alexa [Fertility and sterility in domestic animals].
Medicine

Medicine

Anatomy & Physiology: Current Research

Author(s): de Kruif A

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Abstract For most of the domestic animals the fertility rate is generally very good. If a uniparous female animal is served during the oestrus period by a male with good sperm quality, the pregnancy rate is 60 to 70\%. Among the animals that deliver more than one offspring, in many cases the pregnancy rate even reaches more than 90\%. Nevertheless, veterinarians are very frequently consulted for fertility problems in individual animals or in cattle or swine herds. The main causes of subfertility are: Insufficient sperm quality An inseminator with insufficient professional knowledge. The majority of the cows, horses and pigs are inseminated artificially (AI). The insemination is not always carried out by experts. Not the right time for insemination. It especially occurs in animals with weak oestrus symptoms. Venereal infections. In earlier days these infections would occur very often. Due to the application of AI, most of these infections have been eradicated. The malfunctioning of the female genital system, which can be caused by various factors, such as cystic ovarian follicles, endometritis and anatomic abnormalities. The research on reproduction which has been going on during the past ten years in the department of Obstetrics, Reproduction and Herd Health, has been mainly concerned with: Embryo transplantation, in vitro fertilisation and ovum pick up The evaluation of sperm quality Improved freezing methods for both sperm and embryo's The development of new insemination techniques The composition of a new diluent for fresh sperm Cystic ovarian follicles in cows Subfertility in different species of animals Next to the above mentioned study fields, the department is also involved in the research into swine fever, respiratory diseases in pigs, antibiotic resistance in pigs and cattle, mastitis and metabolic problems in cattle and salmonella infections in pigs.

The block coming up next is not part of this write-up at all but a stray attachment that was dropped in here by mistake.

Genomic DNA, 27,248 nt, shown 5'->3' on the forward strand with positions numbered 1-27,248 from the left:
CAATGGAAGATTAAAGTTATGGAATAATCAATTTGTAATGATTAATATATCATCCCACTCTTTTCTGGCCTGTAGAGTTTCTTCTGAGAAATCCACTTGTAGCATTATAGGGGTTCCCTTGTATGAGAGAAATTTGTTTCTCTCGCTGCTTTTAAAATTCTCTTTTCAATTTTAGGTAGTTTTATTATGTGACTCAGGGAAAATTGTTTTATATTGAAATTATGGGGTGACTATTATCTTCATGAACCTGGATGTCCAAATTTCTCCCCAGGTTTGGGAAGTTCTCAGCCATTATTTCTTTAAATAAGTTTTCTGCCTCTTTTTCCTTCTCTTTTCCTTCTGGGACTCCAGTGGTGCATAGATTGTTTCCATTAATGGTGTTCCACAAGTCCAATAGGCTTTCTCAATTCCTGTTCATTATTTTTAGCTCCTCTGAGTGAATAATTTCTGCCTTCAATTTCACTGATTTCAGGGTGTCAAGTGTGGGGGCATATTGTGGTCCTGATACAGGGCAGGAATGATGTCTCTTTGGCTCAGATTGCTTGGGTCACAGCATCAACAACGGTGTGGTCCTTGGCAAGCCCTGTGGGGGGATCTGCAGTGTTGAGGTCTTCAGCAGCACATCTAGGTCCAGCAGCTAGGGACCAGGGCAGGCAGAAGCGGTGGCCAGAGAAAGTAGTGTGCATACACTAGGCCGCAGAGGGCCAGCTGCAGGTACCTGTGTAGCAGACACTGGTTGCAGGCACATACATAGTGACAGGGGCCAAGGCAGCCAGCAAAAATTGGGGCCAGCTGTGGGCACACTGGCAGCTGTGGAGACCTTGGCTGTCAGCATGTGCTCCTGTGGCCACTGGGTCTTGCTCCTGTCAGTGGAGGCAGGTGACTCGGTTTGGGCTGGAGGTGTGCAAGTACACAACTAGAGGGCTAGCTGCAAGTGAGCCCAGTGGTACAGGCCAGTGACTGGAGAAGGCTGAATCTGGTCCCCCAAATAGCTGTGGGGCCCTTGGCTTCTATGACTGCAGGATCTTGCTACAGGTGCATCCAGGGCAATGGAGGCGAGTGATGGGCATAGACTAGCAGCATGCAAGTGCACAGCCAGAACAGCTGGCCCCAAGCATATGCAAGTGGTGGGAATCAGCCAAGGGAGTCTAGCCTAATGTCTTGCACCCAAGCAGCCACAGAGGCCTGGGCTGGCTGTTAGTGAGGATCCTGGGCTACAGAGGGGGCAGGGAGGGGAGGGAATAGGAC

This article was published in Verh K Acad Geneeskd Belg and referenced in Anatomy & Physiology: Current Research

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